In the Northern Region, the CHASS Chairman, Edward Azeka, says the heads of SHSs have written a letter to the Director-General of the Ghana Education Service to close the schools if there was no money.
“Financially, it is tough, when we made noise, they gave us some money that could only pay for the debts owed. Now we are in a dire situation. In the school I head, my form twos are in school for 18 weeks, and not a pesewa has been paid for their feeding.
“It takes nothing but magic to feed over 1300 students for 18 weeks without any funding from the government. They owe us money even for the last academic year. Right now, we have written a letter to the Director-General that if there’s no money, they should close down the schools,” Mr Azeka told The Fourth Estate in a phone interview.
In the Upper West Region, the CHASS Chairman, Magnus Innocent, said donations from parents and philanthropists had become the lifeline for the schools.
“What has happened particularly in the Upper West Region is that many of the suppliers are refusing to give because they say they have not been paid. If the supply is delayed for one more week, that will be terrible. It will be a disaster. We have appealed to the PTAs [parent-teacher associations] and old students to help and that’s what’s moving the schools on.”
When asked about the last time his school had received supplies, he burst out laughing for more than a minute, explaining, that was his answer.
In the Greater-Accra Region where Paul Amoasi Aquinas is the CHASS Chairman, he said the situation was no different. He said although the education minister, Dr. Yaw Osei-Adutwum, had promised to dispatch food suppliers to the schools, the schools were yet to receive them.
“The last time any funding came for feeding was in May for day students and July for the boarders,” he said. “Now the monies or the food are not coming. We had a meeting with the minister and the director-general last Monday and they promised to supply some food, but it’s not in.”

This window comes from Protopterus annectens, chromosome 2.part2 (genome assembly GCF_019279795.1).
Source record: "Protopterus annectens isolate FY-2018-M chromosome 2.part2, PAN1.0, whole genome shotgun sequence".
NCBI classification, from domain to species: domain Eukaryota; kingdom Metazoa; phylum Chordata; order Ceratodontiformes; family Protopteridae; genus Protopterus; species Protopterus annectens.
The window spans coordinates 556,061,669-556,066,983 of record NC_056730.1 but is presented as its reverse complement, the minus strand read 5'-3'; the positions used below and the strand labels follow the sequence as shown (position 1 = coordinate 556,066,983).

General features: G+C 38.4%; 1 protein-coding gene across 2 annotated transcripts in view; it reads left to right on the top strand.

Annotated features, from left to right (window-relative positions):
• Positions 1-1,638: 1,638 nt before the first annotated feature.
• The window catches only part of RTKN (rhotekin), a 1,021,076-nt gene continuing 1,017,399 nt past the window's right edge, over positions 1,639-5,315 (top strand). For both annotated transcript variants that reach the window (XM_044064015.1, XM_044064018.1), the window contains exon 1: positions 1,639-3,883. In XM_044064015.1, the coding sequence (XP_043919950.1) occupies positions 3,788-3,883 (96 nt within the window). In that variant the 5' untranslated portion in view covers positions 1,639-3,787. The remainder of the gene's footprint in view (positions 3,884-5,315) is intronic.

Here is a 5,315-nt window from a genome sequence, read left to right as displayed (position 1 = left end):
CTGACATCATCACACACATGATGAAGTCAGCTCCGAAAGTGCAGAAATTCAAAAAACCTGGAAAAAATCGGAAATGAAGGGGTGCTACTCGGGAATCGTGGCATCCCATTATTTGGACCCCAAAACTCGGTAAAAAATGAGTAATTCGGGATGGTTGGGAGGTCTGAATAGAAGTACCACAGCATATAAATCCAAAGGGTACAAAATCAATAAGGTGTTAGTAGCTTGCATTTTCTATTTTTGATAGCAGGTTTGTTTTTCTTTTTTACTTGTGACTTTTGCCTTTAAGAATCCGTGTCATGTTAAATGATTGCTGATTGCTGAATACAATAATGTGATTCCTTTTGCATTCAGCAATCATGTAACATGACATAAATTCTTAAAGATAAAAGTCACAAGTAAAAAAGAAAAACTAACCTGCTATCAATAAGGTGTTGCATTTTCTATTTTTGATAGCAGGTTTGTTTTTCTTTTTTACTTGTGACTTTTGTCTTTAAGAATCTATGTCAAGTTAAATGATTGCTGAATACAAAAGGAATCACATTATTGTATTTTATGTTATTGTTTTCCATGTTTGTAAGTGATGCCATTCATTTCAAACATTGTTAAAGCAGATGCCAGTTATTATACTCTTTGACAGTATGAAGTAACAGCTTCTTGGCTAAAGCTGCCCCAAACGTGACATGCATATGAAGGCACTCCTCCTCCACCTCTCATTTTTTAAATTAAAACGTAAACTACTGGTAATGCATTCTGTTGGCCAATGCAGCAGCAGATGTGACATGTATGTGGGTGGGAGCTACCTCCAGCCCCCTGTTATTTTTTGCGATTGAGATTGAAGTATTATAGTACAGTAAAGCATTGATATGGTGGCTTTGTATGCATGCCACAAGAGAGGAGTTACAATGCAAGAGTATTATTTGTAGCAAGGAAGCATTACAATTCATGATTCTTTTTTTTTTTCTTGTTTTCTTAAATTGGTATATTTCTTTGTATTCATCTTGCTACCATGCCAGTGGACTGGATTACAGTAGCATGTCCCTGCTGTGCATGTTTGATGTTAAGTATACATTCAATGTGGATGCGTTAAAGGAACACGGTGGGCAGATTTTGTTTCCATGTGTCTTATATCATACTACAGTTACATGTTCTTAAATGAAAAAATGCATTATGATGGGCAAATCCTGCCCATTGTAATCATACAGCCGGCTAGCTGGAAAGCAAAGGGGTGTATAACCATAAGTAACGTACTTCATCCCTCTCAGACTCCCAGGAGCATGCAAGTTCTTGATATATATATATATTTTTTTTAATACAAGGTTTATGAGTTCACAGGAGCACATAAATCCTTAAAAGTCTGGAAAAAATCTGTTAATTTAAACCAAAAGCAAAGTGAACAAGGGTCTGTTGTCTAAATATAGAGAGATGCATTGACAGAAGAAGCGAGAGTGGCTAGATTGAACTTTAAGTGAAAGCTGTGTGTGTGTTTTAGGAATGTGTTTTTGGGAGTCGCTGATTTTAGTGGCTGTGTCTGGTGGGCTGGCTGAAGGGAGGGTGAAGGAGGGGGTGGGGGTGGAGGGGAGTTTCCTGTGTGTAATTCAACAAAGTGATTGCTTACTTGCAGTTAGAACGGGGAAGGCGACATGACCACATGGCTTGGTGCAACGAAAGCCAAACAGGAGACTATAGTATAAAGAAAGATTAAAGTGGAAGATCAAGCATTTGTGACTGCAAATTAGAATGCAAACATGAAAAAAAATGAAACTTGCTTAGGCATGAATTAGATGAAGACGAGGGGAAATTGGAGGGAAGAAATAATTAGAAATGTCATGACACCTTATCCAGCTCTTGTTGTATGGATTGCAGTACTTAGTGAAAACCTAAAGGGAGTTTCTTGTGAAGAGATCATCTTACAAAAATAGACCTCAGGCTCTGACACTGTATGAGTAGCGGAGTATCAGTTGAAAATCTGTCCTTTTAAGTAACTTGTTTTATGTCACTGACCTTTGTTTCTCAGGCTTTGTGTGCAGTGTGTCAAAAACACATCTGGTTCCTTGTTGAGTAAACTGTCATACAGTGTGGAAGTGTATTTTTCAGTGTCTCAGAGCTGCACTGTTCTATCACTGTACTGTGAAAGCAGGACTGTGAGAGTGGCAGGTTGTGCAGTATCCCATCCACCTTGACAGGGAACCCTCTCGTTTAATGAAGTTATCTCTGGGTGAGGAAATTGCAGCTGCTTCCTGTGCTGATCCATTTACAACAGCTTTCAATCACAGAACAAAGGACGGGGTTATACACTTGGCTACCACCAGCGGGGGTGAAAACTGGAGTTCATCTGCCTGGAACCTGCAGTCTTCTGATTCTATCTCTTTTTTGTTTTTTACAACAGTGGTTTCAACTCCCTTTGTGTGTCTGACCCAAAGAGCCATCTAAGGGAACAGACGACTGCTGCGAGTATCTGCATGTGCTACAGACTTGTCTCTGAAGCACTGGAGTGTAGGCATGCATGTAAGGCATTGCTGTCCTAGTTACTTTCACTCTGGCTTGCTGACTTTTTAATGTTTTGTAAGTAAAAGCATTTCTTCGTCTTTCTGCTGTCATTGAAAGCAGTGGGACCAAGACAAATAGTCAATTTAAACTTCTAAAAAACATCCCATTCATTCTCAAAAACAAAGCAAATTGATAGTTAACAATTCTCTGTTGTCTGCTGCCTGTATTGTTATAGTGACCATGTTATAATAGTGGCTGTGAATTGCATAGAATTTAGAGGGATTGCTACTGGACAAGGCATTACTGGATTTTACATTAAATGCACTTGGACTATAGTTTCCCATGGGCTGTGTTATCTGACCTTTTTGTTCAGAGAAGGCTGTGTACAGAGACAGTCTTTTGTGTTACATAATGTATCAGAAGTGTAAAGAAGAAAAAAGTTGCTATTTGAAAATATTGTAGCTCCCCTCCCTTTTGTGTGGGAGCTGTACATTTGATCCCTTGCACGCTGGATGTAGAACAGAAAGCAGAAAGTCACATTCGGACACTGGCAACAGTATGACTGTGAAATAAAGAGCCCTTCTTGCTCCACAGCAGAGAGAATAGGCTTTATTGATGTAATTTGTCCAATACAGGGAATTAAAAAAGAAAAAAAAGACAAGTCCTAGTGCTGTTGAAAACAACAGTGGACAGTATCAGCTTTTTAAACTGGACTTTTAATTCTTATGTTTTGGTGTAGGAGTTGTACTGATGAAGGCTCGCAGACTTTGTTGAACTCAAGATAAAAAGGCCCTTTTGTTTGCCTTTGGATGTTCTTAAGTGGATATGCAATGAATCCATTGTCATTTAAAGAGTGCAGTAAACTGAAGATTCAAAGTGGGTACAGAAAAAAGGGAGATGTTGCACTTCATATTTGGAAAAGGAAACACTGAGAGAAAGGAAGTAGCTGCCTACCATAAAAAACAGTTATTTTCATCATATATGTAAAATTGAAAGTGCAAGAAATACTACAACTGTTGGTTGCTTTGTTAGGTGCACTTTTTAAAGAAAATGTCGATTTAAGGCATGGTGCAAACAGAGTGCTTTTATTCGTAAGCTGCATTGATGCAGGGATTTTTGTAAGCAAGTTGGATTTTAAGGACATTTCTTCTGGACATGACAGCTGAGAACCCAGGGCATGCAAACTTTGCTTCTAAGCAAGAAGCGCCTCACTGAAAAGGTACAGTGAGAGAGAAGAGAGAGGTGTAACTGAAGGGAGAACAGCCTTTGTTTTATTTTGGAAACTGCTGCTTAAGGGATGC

“We told the minister that we’d feed the children with what we have so in some schools, they take rice water in the morning, Jollof in the afternoon and probably plain rice in the evening,” he told The Fourth Estate.
This is not new to the challenges the heads of the schools complained of to The Fourth Estate.
In July this year, heads of senior high schools in the Upper West region threatened to close down schools if an urgent food supply was not extended to them.
The Upper West Region CHASS said the shortage at the time had resulted from the “non-payment of outstanding monies owed food suppliers.”
During the same period, the Minister of Education, Dr. Yaw Osei-Adutwum, said in parliament that the government owed the National Food Buffer Stock Company GHS340million.
A senior manager in charge of corporate affairs at the National Buffer Stock Company, Enmanuel Arthur, said the company did not the money to provide enough supplies to the schools.
“It’s something that has been reoccurring and everybody has spoken about it. The minister is aware and all stakeholders are aware. The issue is money, and since January, we have been finding a way to deal with the problem,” he added.
When asked about how many suppliers the Buffer Stock Company owed, he said, “We are talking about suppliers across the country so it’s quite a number.”
He, however, assured the schools of getting food supplies by midweek to prevent a shutdown.